County officials may soon be tweaking the occupational tax structure to accommodate for additional Somerset-Pulaski County EMS funding.
During Monday’s special-called Pulaski County Fiscal Court meeting, Pulaski County Attorney Martin Hatfield presented the first reading of the occupational tax ordinance amendment.
As with all first readings, no comments are taken, and changes — slight or major — may be introduced during a second reading of the same ordinance. That means the percentages introduced Monday are tentative, at best.
A number of local services are funded by the county’s occupational tax. Employers within the county are supposed to withhold 1 percent of employees’ pay for the occupational tax. Along with that, employers also pay around 1 percent of their net profit into the occupational tax. That tax funds a majority of the county’s budget.
Four entities currently receive some percentage “off the top,” or from the gross profits from the tax. Those entities are Pulaski County 911, Somerset-Pulaski County EMS, the Pulaski County Detention Center, and the Lake Cumberland Regional Airport.
If the percentages stand, 15 percent of the occupational tax revenue will go to the county’s general fund that is specifically earmarked for EMS — amounting to $1.4 million. That’s up from 13 percent, which had amounted to roughly $1.2 million for EMS, although that number changed depending on how much tax revenue had been collected.
Pulaski County Treasurer Joan Isaacs explained during Monday’s meeting that should the $1.4 million threshold not be met, it will be made up through the general fund. She added that anything over the $1.4 will go into the general fund. Those amounts will be at the mercy of yearly occupational tax collections.
“It will be a flat $1.4 million but ... the 15 percent will go to the general fund,” said Isaacs. “Anything less than $1.4 million will be made up by the general fund for EMS and anything more than the $1.4 million will go to the general fund.”
The additional EMS funding comes after several months of back-and-forth between the City of Somerset and the county over an issue that began in January after Somerset Mayor Eddie Girdler announced that EMS had finished fiscal year 2012 in the red. City officials, citing guidelines as per a 1995 interlocal agreement, asked that the county cover $982,907 of the shortfall.
Funding for EMS had been established through the 1995 agreement between the two entities. The county had been providing the $1.2 million yearly to EMS from occupational tax revenue.
As “overseer” of EMS, the city provided additional funding and managed the operations of EMS. The agreement also stated that additional occupational tax funds would need to cover “unanticipated” shortfalls in the EMS budget.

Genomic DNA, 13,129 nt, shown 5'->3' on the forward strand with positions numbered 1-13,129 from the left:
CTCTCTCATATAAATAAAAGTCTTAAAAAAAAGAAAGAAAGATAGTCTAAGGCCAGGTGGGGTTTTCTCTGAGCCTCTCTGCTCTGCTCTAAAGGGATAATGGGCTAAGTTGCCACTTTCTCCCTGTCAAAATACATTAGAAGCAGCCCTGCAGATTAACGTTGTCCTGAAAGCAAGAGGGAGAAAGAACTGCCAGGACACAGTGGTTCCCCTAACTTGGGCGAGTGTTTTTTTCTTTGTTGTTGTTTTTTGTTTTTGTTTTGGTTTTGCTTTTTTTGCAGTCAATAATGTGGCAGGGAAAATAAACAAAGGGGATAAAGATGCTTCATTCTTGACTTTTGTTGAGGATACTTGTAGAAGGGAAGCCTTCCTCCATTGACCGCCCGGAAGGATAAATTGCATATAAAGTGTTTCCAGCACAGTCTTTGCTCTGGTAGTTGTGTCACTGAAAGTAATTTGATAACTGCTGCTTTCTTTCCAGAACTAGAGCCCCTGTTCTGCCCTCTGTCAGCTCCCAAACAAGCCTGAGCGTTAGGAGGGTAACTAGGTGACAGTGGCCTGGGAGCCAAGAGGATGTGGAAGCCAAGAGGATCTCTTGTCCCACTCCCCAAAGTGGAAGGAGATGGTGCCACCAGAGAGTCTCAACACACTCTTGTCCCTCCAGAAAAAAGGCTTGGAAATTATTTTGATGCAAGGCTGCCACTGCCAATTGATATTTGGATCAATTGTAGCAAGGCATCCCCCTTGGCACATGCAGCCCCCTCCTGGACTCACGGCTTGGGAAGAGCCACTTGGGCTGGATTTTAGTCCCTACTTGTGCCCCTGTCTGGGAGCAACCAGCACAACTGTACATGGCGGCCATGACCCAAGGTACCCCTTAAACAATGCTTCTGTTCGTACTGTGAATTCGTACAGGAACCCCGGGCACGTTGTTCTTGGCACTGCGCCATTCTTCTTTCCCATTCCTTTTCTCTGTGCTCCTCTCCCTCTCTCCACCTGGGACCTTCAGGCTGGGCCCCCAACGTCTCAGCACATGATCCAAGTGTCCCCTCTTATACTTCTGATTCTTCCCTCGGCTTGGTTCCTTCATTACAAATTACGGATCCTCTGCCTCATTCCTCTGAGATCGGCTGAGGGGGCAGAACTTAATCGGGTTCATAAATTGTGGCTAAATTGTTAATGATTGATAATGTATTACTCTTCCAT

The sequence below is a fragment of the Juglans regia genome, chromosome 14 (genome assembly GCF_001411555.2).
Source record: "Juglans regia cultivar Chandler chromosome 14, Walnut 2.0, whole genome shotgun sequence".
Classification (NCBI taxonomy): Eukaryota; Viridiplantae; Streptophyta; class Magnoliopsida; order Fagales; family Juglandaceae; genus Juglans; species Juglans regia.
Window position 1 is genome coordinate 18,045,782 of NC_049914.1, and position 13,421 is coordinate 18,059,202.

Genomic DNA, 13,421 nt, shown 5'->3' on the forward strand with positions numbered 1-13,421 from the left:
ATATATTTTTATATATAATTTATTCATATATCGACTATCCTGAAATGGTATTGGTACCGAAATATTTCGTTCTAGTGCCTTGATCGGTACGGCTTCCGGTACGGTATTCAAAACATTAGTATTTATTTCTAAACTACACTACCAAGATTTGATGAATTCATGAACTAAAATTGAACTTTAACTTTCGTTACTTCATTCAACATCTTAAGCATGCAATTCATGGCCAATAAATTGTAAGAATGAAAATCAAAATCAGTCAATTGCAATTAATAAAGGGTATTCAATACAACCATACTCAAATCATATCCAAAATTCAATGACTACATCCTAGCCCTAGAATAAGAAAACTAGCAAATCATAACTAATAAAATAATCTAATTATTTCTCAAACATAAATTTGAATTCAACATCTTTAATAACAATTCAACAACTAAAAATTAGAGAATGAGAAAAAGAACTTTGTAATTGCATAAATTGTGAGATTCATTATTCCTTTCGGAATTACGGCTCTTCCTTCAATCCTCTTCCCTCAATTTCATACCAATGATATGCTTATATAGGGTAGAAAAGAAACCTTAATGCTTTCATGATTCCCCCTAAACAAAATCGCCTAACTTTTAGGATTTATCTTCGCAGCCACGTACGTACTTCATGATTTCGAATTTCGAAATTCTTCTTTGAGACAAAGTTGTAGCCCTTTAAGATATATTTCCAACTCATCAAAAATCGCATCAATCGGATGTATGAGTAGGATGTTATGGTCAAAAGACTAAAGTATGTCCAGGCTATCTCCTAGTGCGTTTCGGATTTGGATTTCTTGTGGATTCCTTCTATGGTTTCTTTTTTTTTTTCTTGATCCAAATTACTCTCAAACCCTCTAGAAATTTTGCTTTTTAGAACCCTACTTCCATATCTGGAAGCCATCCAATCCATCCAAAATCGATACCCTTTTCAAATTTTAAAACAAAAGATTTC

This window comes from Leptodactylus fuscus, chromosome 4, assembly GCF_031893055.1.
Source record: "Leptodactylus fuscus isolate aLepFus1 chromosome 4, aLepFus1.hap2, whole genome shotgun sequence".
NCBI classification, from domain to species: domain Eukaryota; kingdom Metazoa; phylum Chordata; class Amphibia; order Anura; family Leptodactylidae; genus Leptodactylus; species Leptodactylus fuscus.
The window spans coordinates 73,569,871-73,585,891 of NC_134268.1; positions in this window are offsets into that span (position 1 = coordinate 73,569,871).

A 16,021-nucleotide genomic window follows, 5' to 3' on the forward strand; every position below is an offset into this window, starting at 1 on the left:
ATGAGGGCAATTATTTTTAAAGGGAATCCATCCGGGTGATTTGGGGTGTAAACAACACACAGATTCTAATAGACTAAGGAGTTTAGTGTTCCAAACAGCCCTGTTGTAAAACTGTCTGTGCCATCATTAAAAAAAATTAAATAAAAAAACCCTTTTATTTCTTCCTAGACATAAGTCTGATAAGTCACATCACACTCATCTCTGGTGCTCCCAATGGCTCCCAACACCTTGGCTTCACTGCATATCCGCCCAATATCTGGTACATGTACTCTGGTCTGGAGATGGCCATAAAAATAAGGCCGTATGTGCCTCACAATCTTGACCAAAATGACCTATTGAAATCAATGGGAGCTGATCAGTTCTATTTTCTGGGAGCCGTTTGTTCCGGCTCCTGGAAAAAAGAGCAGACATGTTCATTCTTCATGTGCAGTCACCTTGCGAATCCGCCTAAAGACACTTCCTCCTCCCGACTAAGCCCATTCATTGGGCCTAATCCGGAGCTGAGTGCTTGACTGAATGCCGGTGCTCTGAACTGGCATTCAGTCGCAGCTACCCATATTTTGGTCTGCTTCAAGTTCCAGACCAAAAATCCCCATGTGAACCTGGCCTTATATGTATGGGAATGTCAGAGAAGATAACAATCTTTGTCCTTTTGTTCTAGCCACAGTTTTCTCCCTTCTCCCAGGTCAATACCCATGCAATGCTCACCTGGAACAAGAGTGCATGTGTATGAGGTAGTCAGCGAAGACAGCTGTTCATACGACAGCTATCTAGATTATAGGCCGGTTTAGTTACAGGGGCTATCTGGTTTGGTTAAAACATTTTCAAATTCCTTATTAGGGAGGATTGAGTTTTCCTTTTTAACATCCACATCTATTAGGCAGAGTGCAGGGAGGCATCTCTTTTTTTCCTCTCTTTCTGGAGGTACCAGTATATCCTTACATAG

After some disagreements between the two entities that included the city’s move to drop the inter-local agreement completely, the city and county are operating again under the 1995 guidelines while they move toward an updated agreement. Pulaski County Attorney Martin Hatfield and Somerset City Attorney Carrie Wiese have both been heavily involved in the process.
Girdler had proposed a contract situation in which the county would pay the city $1.6 million yearly to provide EMS service. That number would be considered the maximum provided by the county, and city officials have stated the city would cover any additional costs after that.
Should the ordinance amendment introduced during Monday’s fiscal court meeting be passed in its second reading unchanged, 5.5 percent of the gross occupational tax revenue will go toward the detention center, and 1.5 percent will go to the airport — down from its cut of 2 percent. Pulaski County 911’s piece of the pie remains unchanged at 13 percent.
The occupational tax structure adjustment also affects other entities that receive funding after a percentage of gross profits are handed out to Pulaski County 911, EMS, the detention center and the airport.
If the ordinance remains unchanged, 26 percent of that net revenue goes into the county’s general fund, 19 percent goes to the Somerset-Pulaski County Development Foundation (down one percent from 20 percent), 25 percent will go into the county road fund (a decrease of five percent from 30 percent), and the remaining 30 percent will be divided among the five incorporated cities — Somerset, Science Hill, Eubank, Burnside and Ferguson — according to population.